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I agree with everything that you said except for that “You’ll probably lay it down soon anyway…”

The whole Mantra of “There are only two types of riders, those who have crashed and those who are going to crash” is so often repeated that people started believing it.

I’ve ridden motorcycles for 51 years and have yet to crash. I’m talking about Street riding only (I don’t count Dirt riding because it IS certain that all Dirt riders will crash, probably often if you’re doing it right). The only thing that ever happened to me was having a stationary bike fall over as I was getting off of it because I didn’t put the kickstand all the way down. No injury to me (except a temporarily bruised Ego) and the bike wasn’t damaged at all. Just a bit embarrassing, but no-one was around to see it happen. I picked up the bike and then started laughing at myself.

I also know riders who have been riding much longer than me, and some touring riders who have put many hundreds of thousands of miles on their bikes over the years, who have never crashed. I'd say, of all the riders I know, only maybe 15% of them have had any sort of crash while street riding.

The riders I have known who have crashed were all, without exception, very aggressive street riders. One died, one had to have an arm amputated. The smarter of these aggressive riders wised up eventually, realized what the future had in store for them if they continued riding that way and started riding on the track only. The others, well, I stopped riding with them. They’ve probably all crashed, possibly multiple times, and possibly with bad consequences.

Telling new riders that they’re probably going to crash soon will just instill fear in some of them and maybe even cause some to quit riding. That’s not helpful. That’s like when people keep asking someone who’s about to perform in front of a crowd, “Are you nervous?”, “Are you nervous?’, “I’d be nervous.” Then the person finally answers “Well, I am NOW!”

"Aren't you scared of crashing?". "I'd be scared of crashing." "Everybody crashes". "You should be scared of crashing." Well, s#*!, he is NOW.

Telling them to get some training, wear all the gear all the time, do a California Superbike School course and some track days, and to be hyper-vigilant when around traffic (particularly at intersections, crossroads, side roads, etc.), now, that’s helpful.

I saved a post from a few years ago that really stunned me. In it the guy wrote:

“You will eventually drop the bike, crash, wipe out, highside, lowside, skid, go over the handlebars, go off the back, forget the kickstand, have a flat, run out of gas, blow up an engine, hit a rabbit, break a chain, have an oil hose spit all over your leg, hit a car, get rear ended, rip your muffler off on a pothole, and do a wheelie so high it scares the crap out of you.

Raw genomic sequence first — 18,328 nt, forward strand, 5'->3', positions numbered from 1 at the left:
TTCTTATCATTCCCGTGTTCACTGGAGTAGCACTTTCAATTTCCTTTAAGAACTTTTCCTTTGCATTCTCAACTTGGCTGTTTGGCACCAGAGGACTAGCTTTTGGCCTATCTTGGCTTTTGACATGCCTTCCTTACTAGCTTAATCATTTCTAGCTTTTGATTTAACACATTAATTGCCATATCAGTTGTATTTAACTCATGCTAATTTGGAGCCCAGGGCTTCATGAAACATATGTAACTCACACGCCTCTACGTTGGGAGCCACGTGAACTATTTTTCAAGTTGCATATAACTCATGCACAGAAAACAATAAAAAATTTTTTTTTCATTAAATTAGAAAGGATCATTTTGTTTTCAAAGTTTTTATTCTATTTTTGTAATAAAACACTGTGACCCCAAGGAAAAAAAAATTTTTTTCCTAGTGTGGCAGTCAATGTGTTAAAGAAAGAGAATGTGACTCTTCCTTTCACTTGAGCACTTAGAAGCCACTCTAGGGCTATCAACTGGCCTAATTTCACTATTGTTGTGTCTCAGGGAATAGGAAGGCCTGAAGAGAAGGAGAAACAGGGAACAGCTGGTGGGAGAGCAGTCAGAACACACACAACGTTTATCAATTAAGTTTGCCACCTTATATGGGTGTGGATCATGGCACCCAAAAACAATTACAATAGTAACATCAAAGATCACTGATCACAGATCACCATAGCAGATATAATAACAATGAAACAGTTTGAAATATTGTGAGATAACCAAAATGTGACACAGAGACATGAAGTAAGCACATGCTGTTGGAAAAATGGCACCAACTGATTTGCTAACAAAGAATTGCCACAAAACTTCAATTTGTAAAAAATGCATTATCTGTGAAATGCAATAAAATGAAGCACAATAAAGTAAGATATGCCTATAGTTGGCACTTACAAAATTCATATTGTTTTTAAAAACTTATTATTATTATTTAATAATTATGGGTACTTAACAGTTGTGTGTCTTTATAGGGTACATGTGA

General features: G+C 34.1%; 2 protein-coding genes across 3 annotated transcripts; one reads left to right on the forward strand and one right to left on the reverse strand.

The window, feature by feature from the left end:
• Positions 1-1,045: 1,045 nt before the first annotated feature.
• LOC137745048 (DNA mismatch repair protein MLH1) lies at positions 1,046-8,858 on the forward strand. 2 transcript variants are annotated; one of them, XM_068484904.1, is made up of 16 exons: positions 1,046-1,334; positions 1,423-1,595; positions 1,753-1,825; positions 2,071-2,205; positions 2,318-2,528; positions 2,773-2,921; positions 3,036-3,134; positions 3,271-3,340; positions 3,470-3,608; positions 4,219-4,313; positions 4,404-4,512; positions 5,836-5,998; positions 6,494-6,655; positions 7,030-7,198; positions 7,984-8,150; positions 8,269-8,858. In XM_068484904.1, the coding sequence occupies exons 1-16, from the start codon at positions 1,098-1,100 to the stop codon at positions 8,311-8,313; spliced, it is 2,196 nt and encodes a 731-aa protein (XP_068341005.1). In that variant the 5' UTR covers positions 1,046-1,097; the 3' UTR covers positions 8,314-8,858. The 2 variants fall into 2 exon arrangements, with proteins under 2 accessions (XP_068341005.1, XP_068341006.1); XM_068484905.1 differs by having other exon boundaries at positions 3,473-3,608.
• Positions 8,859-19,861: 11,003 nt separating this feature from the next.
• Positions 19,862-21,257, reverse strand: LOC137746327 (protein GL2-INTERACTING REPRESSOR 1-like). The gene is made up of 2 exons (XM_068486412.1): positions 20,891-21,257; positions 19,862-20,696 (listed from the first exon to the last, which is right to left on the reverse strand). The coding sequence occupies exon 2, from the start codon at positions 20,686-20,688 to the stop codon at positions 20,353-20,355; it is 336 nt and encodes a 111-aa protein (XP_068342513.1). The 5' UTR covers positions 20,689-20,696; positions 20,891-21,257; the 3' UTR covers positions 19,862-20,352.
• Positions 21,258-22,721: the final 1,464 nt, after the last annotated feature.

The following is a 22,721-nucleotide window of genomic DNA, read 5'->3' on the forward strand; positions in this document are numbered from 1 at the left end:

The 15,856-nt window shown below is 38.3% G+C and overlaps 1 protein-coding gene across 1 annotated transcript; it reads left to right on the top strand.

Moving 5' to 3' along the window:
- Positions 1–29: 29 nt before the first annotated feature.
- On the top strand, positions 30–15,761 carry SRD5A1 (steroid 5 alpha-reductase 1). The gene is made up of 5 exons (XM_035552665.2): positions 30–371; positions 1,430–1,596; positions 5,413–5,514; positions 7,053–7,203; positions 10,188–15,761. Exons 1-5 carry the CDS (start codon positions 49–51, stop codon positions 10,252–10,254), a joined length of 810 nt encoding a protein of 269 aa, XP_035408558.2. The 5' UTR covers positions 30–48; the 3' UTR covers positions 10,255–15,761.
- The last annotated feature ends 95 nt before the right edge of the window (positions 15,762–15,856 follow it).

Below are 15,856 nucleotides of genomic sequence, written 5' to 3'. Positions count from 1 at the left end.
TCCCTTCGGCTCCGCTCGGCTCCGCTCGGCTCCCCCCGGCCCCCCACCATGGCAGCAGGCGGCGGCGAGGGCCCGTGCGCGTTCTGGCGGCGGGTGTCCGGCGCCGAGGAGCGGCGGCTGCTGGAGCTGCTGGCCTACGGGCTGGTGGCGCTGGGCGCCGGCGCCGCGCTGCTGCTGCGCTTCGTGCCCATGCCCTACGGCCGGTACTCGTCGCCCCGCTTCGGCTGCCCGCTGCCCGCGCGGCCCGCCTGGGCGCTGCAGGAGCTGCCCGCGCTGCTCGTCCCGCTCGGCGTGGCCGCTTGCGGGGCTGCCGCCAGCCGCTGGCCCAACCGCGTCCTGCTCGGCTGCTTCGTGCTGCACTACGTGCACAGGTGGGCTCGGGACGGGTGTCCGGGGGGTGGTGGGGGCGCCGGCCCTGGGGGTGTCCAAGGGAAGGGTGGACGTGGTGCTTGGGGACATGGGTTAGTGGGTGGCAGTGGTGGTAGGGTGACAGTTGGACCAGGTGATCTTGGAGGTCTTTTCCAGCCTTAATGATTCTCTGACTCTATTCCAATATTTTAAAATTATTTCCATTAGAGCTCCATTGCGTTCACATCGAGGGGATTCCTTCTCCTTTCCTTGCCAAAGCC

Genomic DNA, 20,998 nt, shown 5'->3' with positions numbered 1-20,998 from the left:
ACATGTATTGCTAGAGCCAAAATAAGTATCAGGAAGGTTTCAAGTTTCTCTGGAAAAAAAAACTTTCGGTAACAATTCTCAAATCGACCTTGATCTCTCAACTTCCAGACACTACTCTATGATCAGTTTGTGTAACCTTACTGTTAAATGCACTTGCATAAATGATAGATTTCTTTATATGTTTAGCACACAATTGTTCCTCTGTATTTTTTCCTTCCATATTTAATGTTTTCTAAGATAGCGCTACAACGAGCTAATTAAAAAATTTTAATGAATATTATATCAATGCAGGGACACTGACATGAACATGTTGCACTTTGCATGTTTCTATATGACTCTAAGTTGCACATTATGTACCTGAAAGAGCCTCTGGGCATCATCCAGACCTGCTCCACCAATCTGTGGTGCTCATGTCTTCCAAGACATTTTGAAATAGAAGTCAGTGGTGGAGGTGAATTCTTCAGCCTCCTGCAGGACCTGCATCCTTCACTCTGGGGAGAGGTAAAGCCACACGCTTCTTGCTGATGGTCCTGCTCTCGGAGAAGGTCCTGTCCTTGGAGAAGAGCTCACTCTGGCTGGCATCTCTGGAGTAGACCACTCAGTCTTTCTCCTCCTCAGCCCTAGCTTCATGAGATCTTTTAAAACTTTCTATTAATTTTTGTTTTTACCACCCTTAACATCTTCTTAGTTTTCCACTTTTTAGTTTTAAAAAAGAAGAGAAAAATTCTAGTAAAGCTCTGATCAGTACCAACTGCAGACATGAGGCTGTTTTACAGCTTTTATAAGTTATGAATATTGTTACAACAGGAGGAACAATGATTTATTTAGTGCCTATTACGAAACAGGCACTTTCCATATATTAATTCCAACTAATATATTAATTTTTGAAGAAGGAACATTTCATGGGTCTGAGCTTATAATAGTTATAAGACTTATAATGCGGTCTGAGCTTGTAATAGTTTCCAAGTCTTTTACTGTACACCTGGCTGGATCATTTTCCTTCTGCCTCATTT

At least in the last 35 years I've managed to do all those things.”



I’ve never done any of those things except for that pesky kickstand thing. That one I can say MOST riders will do at some time, if they ride for many years.

According to the Mantra, I’m due for a crash sometime in my future. Since I’ve gotten away with not crashing for so long, does that mean I’m overdue? I think not. I certainly don’t ride like I believe that to be true. I’ve done, and/or still do, all the things I mentioned up above as being helpful.

I also practice at some riding technique every time I get out there. One ride I’ll drill myself on fast, controlled stops. Next time on counter-steering, then lane positioning, slow turns, rev-matching, swerving, etc.

I want new riders to become life-long members of the motorcycling community, not to scare them off by telling them they're probably going to crash soon, or at least at some point. I’d rather try to encourage them to get the skills they need to avoid crashing, and possibly becoming a statistic, and instead finding a hobby they can enjoy for the rest of their lives.

I’m now stepping down off the soapbox…..til next time. :eek:
Thank you Fang, actually you're totally right. I shouldn't have put it that way. I edited my original response.

But the point I was driving home is still the same, most people who ride a motorcycle, or drive a car, or a bicycle, or a skateboard, or whatever, will eventually face a situation that could cause a crash, and being more skilled at whatever it is, will make you more likely to be able to avoid crashing than if you aren't skilled and you have chrome frame sliders or a tidy tail.

And I do believe that most motorcycle crashes are the responsibility of the rider to be aware and take responsibility for their riding and their surroundings. Regardless of whether the other driver saw you or not, you should have been ready in case they didn't. You're on a small, fast vehicle that's hard to see and people aren't always looking for and is particularly susceptible to road hazards. So if they crossed your path and hit you because you weren't ready for them not to see you, that's your responsibility, just like if you come ripping around a corner and hit a patch of gravel you didn't expect to be there, that's your responsibility for not riding at a pace that would allow you to react...IMO.

Anyways, obviously not everyone crashes, someone has to make up the other side of the statistics, but a lot do because they don't take riding seriously, that's all.